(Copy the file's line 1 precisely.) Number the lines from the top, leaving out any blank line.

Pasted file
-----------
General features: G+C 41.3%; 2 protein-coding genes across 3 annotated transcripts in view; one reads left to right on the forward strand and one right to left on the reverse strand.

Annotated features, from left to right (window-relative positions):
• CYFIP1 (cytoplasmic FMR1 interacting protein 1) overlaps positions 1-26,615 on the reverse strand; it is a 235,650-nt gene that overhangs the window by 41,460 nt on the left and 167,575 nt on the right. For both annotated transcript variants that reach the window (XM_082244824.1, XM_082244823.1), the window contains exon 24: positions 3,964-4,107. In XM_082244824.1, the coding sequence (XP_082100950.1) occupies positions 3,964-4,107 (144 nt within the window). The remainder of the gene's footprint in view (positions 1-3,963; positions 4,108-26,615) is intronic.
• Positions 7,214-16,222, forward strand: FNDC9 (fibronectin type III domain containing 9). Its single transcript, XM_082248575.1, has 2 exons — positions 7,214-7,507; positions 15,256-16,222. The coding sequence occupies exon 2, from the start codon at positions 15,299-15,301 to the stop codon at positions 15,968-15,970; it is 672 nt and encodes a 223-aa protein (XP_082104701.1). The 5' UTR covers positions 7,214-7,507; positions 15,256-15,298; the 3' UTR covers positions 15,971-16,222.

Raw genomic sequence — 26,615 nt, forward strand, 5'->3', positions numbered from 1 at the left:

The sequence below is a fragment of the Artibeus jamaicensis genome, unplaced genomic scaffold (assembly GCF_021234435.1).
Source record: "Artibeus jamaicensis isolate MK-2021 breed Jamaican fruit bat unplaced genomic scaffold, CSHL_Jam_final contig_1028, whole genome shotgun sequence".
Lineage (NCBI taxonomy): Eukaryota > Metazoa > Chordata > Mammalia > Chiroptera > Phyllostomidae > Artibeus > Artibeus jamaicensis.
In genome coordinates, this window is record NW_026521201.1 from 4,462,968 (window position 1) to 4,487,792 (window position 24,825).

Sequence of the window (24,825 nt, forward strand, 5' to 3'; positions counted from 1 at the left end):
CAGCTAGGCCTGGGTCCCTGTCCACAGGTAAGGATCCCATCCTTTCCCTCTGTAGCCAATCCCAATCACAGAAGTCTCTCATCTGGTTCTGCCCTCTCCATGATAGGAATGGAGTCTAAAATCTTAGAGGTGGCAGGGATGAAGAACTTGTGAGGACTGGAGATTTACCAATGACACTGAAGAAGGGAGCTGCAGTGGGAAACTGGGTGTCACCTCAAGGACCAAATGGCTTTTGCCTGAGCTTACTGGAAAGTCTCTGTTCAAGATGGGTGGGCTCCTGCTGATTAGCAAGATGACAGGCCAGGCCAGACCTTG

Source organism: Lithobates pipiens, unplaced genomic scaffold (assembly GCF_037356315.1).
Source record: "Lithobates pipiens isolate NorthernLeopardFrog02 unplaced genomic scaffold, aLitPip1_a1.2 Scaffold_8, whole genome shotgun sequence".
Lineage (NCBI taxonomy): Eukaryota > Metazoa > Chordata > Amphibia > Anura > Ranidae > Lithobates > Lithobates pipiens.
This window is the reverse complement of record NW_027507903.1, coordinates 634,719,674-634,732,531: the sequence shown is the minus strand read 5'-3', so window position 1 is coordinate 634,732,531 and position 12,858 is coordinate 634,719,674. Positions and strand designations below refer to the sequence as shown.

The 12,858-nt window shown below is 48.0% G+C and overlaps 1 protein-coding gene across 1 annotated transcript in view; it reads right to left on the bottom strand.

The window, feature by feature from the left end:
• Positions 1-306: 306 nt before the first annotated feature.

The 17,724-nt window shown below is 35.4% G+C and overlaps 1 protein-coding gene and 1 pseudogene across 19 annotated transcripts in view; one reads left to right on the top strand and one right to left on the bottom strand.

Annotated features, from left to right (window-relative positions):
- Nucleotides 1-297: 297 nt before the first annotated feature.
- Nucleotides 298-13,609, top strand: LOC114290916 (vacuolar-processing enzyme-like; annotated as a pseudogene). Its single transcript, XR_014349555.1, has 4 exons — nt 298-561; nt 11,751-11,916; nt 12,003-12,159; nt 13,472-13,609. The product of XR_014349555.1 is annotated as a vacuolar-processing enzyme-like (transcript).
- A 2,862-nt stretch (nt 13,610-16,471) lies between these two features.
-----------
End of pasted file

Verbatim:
General features: G+C 41.3%; 2 protein-coding genes across 3 annotated transcripts in view; one reads left to right on the forward strand and one right to left on the reverse strand.